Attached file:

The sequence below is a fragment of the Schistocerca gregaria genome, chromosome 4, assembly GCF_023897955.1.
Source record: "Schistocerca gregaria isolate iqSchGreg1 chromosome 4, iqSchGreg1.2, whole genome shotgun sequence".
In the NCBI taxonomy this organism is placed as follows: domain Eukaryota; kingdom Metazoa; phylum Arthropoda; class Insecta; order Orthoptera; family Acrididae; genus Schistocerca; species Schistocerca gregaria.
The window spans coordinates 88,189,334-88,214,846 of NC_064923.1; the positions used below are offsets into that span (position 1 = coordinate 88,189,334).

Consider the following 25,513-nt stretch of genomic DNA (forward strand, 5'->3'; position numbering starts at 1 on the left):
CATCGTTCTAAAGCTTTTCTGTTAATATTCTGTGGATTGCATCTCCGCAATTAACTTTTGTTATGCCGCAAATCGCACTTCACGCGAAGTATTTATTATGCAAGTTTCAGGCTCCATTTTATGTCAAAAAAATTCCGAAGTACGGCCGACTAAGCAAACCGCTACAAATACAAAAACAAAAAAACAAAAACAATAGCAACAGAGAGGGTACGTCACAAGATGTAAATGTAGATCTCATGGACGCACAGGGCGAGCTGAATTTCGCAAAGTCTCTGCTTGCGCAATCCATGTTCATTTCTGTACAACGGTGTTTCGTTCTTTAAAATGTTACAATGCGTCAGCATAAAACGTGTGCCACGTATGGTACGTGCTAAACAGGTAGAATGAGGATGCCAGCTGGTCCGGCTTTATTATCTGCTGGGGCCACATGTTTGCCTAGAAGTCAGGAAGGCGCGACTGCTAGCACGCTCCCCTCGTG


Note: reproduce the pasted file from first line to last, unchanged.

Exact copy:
The sequence below is a fragment of the Schistocerca gregaria genome, chromosome 4, assembly GCF_023897955.1.
Source record: "Schistocerca gregaria isolate iqSchGreg1 chromosome 4, iqSchGreg1.2, whole genome shotgun sequence".
In the NCBI taxonomy this organism is placed as follows: domain Eukaryota; kingdom Metazoa; phylum Arthropoda; class Insecta; order Orthoptera; family Acrididae; genus Schistocerca; species Schistocerca gregaria.
The window spans coordinates 88,189,334-88,214,846 of NC_064923.1; the positions used below are offsets into that span (position 1 = coordinate 88,189,334).

Consider the following 25,513-nt stretch of genomic DNA (forward strand, 5'->3'; position numbering starts at 1 on the left):
CATCGTTCTAAAGCTTTTCTGTTAATATTCTGTGGATTGCATCTCCGCAATTAACTTTTGTTATGCCGCAAATCGCACTTCACGCGAAGTATTTATTATGCAAGTTTCAGGCTCCATTTTATGTCAAAAAAATTCCGAAGTACGGCCGACTAAGCAAACCGCTACAAATACAAAAACAAAAAAACAAAAACAATAGCAACAGAGAGGGTACGTCACAAGATGTAAATGTAGATCTCATGGACGCACAGGGCGAGCTGAATTTCGCAAAGTCTCTGCTTGCGCAATCCATGTTCATTTCTGTACAACGGTGTTTCGTTCTTTAAAATGTTACAATGCGTCAGCATAAAACGTGTGCCACGTATGGTACGTGCTAAACAGGTAGAATGAGGATGCCAGCTGGTCCGGCTTTATTATCTGCTGGGGCCACATGTTTGCCTAGAAGTCAGGAAGGCGCGACTGCTAGCACGCTCCCCTCGTG